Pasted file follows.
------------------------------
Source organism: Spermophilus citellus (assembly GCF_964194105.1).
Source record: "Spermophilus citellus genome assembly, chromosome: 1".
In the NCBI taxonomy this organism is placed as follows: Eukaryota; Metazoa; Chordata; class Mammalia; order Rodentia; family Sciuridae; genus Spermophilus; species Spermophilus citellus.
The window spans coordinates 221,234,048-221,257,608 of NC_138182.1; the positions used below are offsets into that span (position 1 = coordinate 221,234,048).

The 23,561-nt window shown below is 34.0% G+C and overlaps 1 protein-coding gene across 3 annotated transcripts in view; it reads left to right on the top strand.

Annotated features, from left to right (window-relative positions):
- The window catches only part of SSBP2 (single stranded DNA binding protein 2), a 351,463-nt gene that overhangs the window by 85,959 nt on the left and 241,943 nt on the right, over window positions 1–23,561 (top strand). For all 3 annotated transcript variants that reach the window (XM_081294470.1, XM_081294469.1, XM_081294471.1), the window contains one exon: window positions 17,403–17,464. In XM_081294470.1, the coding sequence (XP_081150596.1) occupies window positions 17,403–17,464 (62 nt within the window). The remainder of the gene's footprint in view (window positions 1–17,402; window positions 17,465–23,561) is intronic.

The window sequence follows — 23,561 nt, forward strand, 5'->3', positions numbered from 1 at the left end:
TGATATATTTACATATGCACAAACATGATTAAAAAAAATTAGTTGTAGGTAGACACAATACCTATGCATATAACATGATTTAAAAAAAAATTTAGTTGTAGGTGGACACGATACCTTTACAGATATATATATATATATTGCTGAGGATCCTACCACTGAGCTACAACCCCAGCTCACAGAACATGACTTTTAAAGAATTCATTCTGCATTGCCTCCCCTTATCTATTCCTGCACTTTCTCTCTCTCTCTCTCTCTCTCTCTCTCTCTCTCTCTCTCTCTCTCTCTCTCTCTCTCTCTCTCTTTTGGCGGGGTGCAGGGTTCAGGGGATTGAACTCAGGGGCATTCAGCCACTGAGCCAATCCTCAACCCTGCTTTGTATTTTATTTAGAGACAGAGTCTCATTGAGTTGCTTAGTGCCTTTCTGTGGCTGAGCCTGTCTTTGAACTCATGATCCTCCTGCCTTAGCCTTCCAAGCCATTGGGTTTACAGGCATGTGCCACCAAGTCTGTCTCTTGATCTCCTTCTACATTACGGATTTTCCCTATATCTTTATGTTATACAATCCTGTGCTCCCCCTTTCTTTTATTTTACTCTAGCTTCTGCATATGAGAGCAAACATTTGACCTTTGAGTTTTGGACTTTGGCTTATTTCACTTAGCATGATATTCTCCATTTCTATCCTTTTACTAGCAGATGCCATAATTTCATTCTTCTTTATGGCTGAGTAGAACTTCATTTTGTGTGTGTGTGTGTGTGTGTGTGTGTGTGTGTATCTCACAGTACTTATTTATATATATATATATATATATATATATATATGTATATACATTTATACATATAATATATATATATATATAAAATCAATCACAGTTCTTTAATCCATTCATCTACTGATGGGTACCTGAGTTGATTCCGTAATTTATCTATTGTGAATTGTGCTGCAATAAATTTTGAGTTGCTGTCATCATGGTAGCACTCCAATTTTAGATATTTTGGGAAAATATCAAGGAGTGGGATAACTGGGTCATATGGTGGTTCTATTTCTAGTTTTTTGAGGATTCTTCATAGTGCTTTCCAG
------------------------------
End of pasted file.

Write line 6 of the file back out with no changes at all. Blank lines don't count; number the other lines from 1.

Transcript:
Annotated features, from left to right (window-relative positions):